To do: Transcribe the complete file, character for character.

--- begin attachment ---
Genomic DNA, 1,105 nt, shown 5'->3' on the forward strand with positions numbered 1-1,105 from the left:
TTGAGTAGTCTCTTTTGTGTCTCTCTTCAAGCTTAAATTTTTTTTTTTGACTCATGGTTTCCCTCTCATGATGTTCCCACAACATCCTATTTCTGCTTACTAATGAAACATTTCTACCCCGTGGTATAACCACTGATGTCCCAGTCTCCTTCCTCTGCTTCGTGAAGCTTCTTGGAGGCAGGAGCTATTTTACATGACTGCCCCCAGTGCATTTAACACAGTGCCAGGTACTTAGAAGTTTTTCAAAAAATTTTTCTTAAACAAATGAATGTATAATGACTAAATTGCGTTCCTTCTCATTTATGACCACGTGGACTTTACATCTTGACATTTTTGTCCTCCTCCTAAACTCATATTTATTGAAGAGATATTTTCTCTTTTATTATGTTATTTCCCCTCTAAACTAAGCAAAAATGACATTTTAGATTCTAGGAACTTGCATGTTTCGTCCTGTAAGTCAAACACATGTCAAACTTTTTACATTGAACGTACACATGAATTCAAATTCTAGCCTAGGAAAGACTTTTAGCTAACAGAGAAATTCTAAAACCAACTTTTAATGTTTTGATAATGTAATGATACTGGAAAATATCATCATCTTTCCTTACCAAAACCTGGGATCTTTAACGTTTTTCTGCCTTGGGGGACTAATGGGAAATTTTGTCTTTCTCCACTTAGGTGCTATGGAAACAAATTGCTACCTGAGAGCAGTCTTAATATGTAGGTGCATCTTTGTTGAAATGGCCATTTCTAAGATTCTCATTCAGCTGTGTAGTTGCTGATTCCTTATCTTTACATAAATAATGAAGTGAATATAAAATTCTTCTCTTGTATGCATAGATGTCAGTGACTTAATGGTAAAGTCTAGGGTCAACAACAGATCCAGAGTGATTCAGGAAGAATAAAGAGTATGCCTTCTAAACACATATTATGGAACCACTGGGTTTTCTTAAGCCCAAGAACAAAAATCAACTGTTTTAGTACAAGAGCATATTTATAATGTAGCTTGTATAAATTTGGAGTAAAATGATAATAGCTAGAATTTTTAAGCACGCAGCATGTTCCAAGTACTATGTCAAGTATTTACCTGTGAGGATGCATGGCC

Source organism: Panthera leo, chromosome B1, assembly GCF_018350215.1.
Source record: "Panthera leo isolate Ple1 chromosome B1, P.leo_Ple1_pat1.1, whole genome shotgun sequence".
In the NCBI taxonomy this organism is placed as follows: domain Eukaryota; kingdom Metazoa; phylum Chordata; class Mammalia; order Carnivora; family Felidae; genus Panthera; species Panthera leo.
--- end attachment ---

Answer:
Genomic DNA, 1,105 nt, shown 5'->3' on the forward strand with positions numbered 1-1,105 from the left:
TTGAGTAGTCTCTTTTGTGTCTCTCTTCAAGCTTAAATTTTTTTTTTTGACTCATGGTTTCCCTCTCATGATGTTCCCACAACATCCTATTTCTGCTTACTAATGAAACATTTCTACCCCGTGGTATAACCACTGATGTCCCAGTCTCCTTCCTCTGCTTCGTGAAGCTTCTTGGAGGCAGGAGCTATTTTACATGACTGCCCCCAGTGCATTTAACACAGTGCCAGGTACTTAGAAGTTTTTCAAAAAATTTTTCTTAAACAAATGAATGTATAATGACTAAATTGCGTTCCTTCTCATTTATGACCACGTGGACTTTACATCTTGACATTTTTGTCCTCCTCCTAAACTCATATTTATTGAAGAGATATTTTCTCTTTTATTATGTTATTTCCCCTCTAAACTAAGCAAAAATGACATTTTAGATTCTAGGAACTTGCATGTTTCGTCCTGTAAGTCAAACACATGTCAAACTTTTTACATTGAACGTACACATGAATTCAAATTCTAGCCTAGGAAAGACTTTTAGCTAACAGAGAAATTCTAAAACCAACTTTTAATGTTTTGATAATGTAATGATACTGGAAAATATCATCATCTTTCCTTACCAAAACCTGGGATCTTTAACGTTTTTCTGCCTTGGGGGACTAATGGGAAATTTTGTCTTTCTCCACTTAGGTGCTATGGAAACAAATTGCTACCTGAGAGCAGTCTTAATATGTAGGTGCATCTTTGTTGAAATGGCCATTTCTAAGATTCTCATTCAGCTGTGTAGTTGCTGATTCCTTATCTTTACATAAATAATGAAGTGAATATAAAATTCTTCTCTTGTATGCATAGATGTCAGTGACTTAATGGTAAAGTCTAGGGTCAACAACAGATCCAGAGTGATTCAGGAAGAATAAAGAGTATGCCTTCTAAACACATATTATGGAACCACTGGGTTTTCTTAAGCCCAAGAACAAAAATCAACTGTTTTAGTACAAGAGCATATTTATAATGTAGCTTGTATAAATTTGGAGTAAAATGATAATAGCTAGAATTTTTAAGCACGCAGCATGTTCCAAGTACTATGTCAAGTATTTACCTGTGAGGATGCATGGCC

Source organism: Panthera leo, chromosome B1, assembly GCF_018350215.1.
Source record: "Panthera leo isolate Ple1 chromosome B1, P.leo_Ple1_pat1.1, whole genome shotgun sequence".
In the NCBI taxonomy this organism is placed as follows: domain Eukaryota; kingdom Metazoa; phylum Chordata; class Mammalia; order Carnivora; family Felidae; genus Panthera; species Panthera leo.